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Ripley
ChristineY wrote: I only have one child. He has a bachelor degree with double major in maths and statistic, and is looking for a data analyst job. But in Indeed, even for a junior position, thare are 150-300 applicants. He had some interviews, but hasn't succeeded yet. I'm thinking about paying it off for him at one time and letting him pay me back later.
He needs to be working. Any job is better than no job. I have a bachelor degree and have always worked but never in what I thought I would be doing. Has he considered retraining in a field that doesn’t have more applicants then jobs? Or some courses to make him stand out? If he has debt he needs to be working. I’m assuming you are already taking care of all his other bills. He might not be able to go back to his precovid job but there are lots and lots of places hiring for service jobs or factory jobs. They might not be his “forever” job but they might lead him where he wants to be.

I recently quit an office admin job (burnout) and took a part time job checking people in at a covid testing centre. That covid testing centre job lead to three interviews and three job offers within 2 months. I now work full time making double what I was. No further education, just connections through a random part time job. If I had been sitting at home or stuck in my other job I never would have got those jobs. He needs to get out there.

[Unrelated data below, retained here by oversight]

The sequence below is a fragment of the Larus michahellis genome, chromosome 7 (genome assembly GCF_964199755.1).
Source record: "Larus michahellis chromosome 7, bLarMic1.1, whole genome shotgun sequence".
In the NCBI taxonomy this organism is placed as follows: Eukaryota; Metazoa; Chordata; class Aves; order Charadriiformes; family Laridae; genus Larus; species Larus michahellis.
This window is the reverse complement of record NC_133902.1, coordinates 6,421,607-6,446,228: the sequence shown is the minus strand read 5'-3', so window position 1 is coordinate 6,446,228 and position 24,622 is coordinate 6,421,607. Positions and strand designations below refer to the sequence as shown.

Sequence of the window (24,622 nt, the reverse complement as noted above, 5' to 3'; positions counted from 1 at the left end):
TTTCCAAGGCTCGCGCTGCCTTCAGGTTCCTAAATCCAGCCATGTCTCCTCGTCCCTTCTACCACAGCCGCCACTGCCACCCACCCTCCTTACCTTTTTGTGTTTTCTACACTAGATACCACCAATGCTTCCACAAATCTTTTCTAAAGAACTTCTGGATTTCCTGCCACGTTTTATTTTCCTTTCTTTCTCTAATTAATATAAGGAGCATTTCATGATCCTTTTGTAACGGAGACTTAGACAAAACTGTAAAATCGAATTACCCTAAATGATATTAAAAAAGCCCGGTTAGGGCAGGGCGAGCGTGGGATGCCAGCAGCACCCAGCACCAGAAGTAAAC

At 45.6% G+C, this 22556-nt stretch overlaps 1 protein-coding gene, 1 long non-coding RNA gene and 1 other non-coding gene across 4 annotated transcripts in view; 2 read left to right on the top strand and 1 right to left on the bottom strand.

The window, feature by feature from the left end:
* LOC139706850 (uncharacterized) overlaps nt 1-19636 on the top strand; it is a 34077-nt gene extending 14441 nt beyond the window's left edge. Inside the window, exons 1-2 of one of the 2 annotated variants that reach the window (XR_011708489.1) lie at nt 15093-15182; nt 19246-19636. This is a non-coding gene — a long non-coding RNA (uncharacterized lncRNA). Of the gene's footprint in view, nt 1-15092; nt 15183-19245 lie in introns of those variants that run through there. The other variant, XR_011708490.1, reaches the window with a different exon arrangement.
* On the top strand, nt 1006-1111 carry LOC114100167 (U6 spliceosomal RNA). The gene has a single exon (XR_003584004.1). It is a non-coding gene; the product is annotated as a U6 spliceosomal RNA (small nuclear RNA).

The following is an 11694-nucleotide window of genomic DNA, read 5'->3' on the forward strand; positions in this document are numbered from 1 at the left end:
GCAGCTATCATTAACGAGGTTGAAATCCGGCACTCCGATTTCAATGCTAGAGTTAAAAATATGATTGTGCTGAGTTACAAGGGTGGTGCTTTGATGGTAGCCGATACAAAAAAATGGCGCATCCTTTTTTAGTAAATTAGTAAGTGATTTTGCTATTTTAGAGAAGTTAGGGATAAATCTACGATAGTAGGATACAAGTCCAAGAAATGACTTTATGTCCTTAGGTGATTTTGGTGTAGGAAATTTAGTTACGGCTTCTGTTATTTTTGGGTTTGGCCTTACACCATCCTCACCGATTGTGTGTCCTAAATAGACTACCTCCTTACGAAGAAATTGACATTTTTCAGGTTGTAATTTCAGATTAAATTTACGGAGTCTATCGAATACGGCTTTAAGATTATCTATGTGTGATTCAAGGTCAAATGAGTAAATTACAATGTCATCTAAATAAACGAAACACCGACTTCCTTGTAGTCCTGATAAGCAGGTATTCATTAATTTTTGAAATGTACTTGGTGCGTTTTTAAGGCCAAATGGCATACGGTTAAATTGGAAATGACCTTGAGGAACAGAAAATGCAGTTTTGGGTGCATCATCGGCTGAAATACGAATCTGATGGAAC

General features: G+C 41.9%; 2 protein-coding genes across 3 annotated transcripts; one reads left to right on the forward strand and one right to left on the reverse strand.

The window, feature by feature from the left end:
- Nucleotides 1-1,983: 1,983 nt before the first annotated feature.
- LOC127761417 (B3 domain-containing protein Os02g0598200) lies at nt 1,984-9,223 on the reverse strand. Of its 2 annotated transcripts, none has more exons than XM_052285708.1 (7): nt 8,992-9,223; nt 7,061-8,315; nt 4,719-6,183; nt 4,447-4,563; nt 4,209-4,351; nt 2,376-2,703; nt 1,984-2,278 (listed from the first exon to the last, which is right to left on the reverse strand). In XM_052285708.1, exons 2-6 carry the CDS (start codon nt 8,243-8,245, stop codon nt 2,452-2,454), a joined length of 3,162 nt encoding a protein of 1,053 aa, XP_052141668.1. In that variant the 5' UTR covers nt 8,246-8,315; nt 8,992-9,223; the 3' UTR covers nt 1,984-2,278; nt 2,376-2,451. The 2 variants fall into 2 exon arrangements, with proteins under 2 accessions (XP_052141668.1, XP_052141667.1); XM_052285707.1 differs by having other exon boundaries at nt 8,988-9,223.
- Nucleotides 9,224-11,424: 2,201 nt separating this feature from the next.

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Dec 5, 2006
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ChristineY wrote: He has a bachelor degree with double major in maths and statistic, and is looking for a data analyst job. But in Indeed, even for a junior position, thare are 150-300 applicants. I'm thinking about paying it off for him at one time and letting him pay me back later.
You probably need ask him to take a look at his resume writing or format

With that background, it's not that difficult to find an data and analytics related job such as data scientist

Might be he can post his situation or resume in career forum to get some help
Sr. Member
Apr 16, 2015
978 posts
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ChristineY wrote: I'm thinking about paying it off for him at one time and letting him pay me back later.
That's probably not a great idea. If you want to pay it off as a gift, that's your call, but to expect him to pay you back is likely to just cause family problems for years to come. I don't think there's a problem with making his payments for a few months until he has a job, but wiping out his total debt, and "letting him" pay you back when he can, just sends the wrong message about how debt works in the real world. Let him see the interest starting to accumulate, Let him feels a little stress over it.

It's time to teach him about being an adult. That doesn't mean that you have to force him into menial labour as others have suggested, but don't bail him out too easily. If you're giving him hundreds or thousands of $ that you worked for, tell him to consider it as his birthday/Christmas/graduation gift (and stick to that when the occasion rolls around). Let him know that you are sacrificing your own spending/retirement, etc. to help him get started in life. Make him appreciate what you're doing for him and not to expect it in the future.